The Racing Card

The Bet - Who got the most money from selling their book?

Julia Langdon: 2-1
Andrew Rawnsley: 4-1
Donald Macintyre: 100-1

I was laughing so much as I read extracts from Andrew Rawnsley's book on the way to Radio 5 Live that the taxi driver thought I was reading a rip-roaring comedy. The reason for my amusement was that someone had clearly told Rawnsley "porkies" and he was reporting them as facts. He obviously didn't want the truth to get in the way of a good story. But the real reason this and other books have to be sensational is not to sell copies of the tome itself, but to sell the rights to a paper, which will pay top money only for a good yarn. The Mail group is said to have a budget of £4m to buy up book rights. Not only did Rawnsley serialise his book in his own paper, the Observer, but he also sold the "Ecclestone" story to the Mail. No wonder he is now known among lobby hacks as "Mega bucks" Rawnsley. The reason he is not favourite in the political books stakes, however, is that Julia Langdon's effort on St Mo was sold exclusively to the Mail on Sunday for more than £100,000. It also had the advantage of having some real stories, rather than reheated gossip.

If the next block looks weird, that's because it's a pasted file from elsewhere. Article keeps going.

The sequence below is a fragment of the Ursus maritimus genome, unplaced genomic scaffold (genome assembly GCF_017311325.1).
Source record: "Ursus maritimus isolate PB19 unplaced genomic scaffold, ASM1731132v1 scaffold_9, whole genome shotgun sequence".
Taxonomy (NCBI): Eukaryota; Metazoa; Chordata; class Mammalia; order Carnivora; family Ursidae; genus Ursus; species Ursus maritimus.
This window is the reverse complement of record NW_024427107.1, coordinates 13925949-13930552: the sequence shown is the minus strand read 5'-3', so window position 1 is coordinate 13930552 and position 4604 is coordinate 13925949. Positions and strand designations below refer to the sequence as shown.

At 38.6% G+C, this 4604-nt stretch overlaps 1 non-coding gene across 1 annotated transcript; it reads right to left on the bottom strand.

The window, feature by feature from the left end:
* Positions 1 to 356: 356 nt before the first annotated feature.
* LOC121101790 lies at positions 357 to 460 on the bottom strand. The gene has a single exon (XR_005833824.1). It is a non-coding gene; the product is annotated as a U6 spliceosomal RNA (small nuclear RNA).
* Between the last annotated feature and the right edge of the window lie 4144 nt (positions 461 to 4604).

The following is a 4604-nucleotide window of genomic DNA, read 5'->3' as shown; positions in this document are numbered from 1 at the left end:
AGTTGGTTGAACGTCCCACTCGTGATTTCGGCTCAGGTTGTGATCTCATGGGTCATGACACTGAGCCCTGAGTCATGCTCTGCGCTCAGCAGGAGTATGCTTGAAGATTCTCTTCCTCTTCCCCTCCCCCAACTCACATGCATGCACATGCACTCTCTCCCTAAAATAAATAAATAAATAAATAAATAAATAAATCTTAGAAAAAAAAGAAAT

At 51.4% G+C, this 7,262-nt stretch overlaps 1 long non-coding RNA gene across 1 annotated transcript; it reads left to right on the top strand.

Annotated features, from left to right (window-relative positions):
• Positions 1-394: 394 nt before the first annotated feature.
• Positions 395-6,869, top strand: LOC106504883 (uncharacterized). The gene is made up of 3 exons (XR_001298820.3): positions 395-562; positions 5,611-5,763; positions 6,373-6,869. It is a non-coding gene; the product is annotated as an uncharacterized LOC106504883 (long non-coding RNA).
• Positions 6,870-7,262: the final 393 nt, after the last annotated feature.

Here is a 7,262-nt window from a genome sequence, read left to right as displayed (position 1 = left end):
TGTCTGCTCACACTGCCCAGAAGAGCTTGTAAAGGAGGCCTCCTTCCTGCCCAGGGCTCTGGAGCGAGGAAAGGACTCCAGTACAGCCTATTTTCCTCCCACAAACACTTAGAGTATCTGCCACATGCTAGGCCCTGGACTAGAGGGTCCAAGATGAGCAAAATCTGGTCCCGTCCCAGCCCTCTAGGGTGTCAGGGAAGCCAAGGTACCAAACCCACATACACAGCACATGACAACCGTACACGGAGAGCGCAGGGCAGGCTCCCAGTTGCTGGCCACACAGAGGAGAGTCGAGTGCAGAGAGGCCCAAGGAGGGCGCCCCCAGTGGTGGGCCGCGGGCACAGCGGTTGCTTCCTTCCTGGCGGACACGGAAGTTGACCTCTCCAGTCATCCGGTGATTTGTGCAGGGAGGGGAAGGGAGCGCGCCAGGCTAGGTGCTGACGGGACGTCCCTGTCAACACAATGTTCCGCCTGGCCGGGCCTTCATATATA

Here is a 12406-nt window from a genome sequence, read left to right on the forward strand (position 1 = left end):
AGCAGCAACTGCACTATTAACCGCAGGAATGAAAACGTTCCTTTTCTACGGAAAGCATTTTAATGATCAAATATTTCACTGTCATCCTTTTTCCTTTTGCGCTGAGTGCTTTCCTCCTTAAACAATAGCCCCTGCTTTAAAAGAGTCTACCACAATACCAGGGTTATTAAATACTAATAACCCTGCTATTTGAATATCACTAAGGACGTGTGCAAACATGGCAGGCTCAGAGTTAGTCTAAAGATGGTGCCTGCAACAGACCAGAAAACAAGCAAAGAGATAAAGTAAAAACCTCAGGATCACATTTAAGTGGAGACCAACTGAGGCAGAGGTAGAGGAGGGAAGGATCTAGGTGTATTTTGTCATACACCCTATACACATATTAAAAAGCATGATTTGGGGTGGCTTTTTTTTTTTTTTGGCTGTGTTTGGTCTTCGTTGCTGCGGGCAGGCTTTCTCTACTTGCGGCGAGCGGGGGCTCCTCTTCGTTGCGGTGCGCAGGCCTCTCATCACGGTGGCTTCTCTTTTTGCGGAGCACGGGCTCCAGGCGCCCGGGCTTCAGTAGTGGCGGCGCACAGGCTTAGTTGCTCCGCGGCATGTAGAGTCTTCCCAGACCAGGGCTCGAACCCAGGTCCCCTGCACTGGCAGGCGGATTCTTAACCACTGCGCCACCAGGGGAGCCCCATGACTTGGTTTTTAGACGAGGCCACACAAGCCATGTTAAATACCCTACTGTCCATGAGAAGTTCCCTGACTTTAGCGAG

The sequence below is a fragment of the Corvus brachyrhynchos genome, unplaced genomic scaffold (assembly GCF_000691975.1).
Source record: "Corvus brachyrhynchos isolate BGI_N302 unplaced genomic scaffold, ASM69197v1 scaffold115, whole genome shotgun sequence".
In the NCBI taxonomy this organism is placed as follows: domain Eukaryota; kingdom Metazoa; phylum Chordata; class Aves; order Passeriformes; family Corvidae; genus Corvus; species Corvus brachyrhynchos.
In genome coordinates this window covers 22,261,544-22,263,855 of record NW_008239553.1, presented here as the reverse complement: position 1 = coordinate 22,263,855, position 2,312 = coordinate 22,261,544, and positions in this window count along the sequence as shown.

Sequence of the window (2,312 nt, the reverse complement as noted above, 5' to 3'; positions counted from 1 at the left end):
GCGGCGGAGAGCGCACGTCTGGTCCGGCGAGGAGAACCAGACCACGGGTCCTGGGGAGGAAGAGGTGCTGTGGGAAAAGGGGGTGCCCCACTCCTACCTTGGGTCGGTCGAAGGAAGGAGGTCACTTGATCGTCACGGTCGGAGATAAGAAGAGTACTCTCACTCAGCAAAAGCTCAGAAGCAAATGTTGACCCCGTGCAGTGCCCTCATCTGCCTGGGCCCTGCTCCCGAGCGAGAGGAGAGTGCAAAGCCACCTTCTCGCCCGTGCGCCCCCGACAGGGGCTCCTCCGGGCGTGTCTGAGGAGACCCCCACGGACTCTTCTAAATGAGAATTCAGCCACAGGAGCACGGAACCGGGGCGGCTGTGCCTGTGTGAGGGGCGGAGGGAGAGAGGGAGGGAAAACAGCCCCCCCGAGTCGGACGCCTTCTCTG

The real loser in the battle of the books is poor old Don Macintyre. His first effort on Peter Mandelson was trumped by our very own Paul Routledge, who revealed the "home loan" story in his Mandy book; he then saw his efforts "pulped" for containing a libel. His updated version reveals that Mandelson told Gordon Brown that he would back him to be the next leader. No doubt Gordon pleaded with him to back someone else. Unfortunately for Macintyre, his latest effort is serialised in the Independent, which pays "peanuts". Well, that's what Routledge told me, who was offered just £300 by the "Sindy" for his Betty Boothroyd book.

This article first appeared in the 25 September 2000 issue of the New Statesman, Women: still firmly in their place